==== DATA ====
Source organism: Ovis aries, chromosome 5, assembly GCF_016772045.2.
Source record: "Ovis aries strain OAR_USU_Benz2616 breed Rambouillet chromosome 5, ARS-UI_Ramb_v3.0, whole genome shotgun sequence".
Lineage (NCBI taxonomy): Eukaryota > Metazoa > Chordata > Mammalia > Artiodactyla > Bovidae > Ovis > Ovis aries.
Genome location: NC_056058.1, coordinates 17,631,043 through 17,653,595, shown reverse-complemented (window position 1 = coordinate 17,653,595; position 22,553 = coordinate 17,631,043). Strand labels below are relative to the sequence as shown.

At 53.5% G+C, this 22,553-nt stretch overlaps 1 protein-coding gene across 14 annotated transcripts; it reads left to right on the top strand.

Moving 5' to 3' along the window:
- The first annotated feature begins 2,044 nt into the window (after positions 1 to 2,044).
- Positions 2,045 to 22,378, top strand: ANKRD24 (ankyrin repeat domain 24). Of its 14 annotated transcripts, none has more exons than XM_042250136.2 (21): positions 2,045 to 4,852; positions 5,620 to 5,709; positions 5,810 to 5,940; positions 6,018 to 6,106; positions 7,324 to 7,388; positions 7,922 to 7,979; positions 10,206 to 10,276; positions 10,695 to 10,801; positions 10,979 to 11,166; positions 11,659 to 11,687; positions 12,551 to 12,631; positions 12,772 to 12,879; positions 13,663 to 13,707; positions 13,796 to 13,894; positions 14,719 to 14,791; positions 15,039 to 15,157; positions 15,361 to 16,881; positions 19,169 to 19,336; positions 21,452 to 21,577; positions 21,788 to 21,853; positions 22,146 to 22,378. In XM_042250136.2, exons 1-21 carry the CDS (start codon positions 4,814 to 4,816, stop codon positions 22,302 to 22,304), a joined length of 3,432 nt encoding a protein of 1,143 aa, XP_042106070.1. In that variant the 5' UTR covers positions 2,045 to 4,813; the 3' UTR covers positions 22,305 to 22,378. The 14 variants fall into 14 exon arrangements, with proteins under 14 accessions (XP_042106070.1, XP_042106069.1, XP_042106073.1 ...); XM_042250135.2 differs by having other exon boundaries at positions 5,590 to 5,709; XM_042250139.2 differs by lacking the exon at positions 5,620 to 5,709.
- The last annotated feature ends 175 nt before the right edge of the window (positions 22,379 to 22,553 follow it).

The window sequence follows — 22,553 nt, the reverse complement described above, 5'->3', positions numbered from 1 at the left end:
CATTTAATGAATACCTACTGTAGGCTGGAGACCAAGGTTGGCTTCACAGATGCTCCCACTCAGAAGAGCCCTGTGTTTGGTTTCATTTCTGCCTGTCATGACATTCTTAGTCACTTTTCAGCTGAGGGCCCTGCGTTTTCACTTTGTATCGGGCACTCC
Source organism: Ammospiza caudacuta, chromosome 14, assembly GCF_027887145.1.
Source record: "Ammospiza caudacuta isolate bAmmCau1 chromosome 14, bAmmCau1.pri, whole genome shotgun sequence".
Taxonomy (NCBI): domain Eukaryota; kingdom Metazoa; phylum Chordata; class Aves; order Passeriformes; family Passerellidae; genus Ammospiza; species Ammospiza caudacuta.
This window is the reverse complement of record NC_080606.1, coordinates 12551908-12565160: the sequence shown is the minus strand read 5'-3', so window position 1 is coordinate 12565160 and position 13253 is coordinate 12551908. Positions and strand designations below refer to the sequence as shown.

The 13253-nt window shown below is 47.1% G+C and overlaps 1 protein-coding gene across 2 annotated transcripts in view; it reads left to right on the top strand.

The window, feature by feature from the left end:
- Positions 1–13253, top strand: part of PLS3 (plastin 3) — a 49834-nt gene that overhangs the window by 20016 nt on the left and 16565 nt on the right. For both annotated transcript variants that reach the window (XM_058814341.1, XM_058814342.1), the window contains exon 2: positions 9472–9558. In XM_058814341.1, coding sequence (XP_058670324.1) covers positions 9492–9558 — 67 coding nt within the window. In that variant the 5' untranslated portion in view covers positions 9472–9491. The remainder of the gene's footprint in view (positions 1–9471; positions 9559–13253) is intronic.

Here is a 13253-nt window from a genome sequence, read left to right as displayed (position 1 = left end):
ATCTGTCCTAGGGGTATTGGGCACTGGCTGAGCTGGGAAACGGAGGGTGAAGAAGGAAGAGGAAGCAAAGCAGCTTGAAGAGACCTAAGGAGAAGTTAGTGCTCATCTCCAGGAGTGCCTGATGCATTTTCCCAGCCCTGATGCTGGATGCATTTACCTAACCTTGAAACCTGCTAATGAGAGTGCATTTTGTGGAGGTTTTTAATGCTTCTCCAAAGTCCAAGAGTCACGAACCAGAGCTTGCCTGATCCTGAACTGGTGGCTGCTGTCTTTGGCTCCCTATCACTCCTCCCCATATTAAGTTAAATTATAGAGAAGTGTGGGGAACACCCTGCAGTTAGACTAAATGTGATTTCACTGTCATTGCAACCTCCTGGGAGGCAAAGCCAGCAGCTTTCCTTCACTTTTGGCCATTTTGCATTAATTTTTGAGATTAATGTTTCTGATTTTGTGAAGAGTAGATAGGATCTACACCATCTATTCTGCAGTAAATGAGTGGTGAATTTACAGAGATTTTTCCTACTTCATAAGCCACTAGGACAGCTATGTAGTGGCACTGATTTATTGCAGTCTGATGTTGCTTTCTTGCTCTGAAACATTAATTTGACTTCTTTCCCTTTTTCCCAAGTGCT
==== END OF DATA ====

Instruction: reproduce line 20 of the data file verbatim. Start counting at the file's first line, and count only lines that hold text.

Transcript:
ATCTGTCCTAGGGGTATTGGGCACTGGCTGAGCTGGGAAACGGAGGGTGAAGAAGGAAGAGGAAGCAAAGCAGCTTGAAGAGACCTAAGGAGAAGTTAGTGCTCATCTCCAGGAGTGCCTGATGCATTTTCCCAGCCCTGATGCTGGATGCATTTACCTAACCTTGAAACCTGCTAATGAGAGTGCATTTTGTGGAGGTTTTTAATGCTTCTCCAAAGTCCAAGAGTCACGAACCAGAGCTTGCCTGATCCTGAACTGGTGGCTGCTGTCTTTGGCTCCCTATCACTCCTCCCCATATTAAGTTAAATTATAGAGAAGTGTGGGGAACACCCTGCAGTTAGACTAAATGTGATTTCACTGTCATTGCAACCTCCTGGGAGGCAAAGCCAGCAGCTTTCCTTCACTTTTGGCCATTTTGCATTAATTTTTGAGATTAATGTTTCTGATTTTGTGAAGAGTAGATAGGATCTACACCATCTATTCTGCAGTAAATGAGTGGTGAATTTACAGAGATTTTTCCTACTTCATAAGCCACTAGGACAGCTATGTAGTGGCACTGATTTATTGCAGTCTGATGTTGCTTTCTTGCTCTGAAACATTAATTTGACTTCTTTCCCTTTTTCCCAAGTGCT